Posted: April 17, 2015 -- letizia

Before filmmaker Humphrey Leynse came to work at Washington State University in 1970, he made the movie of his dreams. The subject was a remote island 180 miles east of the Korean mainland in the Sea of Japan: Ulleung-Do.

“Out There, A Lone Island” and more than 50 other documentaries he filmed of Asian peoples, cultures and countries in the 1950s-60s are part of a collection in WSU’s Manuscripts, Archives and Special Collections (MASC).

Donated in 1979 by his wife, Judith, the collection is the center of a new collaboration between the university and South Korea’s Dokdo Museum, as well as an inaugural film festival planned at 3:30 p.m. Sunday, April 19, in WSU’s Goertzen Hall, Room 21.

As beautiful as Ulleung-Do was to Leynse when he saw it for the first time, the tenuousness of life there fueled his imagination more.

“The natural beauty is what impresses the visitor so profoundly, but to those who live there – some 20,000 Korean fishermen and their families – it is how to stay alive on this beautiful rock,” he wrote in an article in The Korea Times in 1964.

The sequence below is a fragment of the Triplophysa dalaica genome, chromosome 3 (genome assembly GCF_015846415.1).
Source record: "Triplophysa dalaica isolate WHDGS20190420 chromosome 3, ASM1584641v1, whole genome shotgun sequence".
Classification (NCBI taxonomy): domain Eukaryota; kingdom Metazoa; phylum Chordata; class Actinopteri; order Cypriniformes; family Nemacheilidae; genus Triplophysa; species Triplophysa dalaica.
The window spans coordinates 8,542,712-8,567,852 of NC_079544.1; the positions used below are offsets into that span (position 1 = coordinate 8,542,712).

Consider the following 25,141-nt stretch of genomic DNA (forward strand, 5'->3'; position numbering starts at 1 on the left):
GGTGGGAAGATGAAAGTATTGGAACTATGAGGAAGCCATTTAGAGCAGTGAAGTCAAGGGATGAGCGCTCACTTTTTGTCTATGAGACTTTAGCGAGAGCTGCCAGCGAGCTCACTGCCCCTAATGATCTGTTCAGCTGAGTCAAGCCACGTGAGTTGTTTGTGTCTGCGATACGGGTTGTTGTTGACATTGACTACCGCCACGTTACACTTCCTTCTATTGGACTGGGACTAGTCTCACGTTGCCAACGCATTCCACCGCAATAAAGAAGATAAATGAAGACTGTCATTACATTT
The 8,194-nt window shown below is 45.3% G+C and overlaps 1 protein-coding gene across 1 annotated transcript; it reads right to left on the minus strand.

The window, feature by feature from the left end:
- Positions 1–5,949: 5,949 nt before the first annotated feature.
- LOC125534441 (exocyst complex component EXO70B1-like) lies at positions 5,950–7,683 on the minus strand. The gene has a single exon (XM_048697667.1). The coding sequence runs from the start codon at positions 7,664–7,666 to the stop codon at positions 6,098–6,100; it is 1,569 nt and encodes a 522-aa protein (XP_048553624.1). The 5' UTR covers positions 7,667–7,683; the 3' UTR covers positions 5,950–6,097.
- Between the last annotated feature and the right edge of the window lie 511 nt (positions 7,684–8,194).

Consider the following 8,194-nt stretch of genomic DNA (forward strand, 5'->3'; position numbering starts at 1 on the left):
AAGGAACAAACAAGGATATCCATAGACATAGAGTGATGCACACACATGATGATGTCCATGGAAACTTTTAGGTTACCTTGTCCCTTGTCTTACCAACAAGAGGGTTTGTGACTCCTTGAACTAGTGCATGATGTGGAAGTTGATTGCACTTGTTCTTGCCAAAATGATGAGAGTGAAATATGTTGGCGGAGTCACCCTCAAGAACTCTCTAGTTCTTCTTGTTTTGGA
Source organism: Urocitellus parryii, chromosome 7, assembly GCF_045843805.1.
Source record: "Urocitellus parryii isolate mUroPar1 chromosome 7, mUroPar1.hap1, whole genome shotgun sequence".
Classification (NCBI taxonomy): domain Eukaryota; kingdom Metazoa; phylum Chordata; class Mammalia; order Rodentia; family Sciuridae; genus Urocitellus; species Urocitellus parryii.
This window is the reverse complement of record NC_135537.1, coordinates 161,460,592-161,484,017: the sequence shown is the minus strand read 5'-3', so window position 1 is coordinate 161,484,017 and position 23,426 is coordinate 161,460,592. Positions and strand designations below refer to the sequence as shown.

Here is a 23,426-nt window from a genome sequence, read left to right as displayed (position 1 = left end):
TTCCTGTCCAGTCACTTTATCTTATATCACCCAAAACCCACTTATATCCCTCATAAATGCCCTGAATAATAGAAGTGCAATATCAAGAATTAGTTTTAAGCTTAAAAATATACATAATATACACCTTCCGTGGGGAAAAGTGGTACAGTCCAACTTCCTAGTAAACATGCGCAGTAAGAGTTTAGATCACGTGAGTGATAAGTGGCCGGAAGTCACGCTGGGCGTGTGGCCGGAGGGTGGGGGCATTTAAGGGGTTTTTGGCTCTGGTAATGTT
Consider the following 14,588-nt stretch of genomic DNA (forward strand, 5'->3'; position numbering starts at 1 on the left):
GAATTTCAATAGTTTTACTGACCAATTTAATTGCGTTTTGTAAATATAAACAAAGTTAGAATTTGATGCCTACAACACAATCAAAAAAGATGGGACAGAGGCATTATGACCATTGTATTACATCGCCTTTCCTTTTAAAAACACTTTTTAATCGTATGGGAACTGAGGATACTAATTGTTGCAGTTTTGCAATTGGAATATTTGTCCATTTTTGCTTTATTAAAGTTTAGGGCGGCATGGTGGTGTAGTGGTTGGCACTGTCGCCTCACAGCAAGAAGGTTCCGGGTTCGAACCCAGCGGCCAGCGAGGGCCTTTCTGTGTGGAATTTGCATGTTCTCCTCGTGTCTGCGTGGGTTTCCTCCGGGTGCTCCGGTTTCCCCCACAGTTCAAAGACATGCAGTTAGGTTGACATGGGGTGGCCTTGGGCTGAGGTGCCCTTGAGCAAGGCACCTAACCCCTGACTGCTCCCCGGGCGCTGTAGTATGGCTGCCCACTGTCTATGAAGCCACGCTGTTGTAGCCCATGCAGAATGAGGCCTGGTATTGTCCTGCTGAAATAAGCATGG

“To me, the steep mountain peaks and deep valleys remind me of Switzerland, its blue waters of a Pacific island and the rock formations of a wild dream,” he wrote. “To the fishermen, it is a place of utter isolation, fogbound and windswept, where one can reap a killing when the fish are running right – or slowly starve to death without anyone knowing about it.”

For the full article, see https://news.wsu.edu/2015/04/17/april-19-film-fest-partnership-based-on-....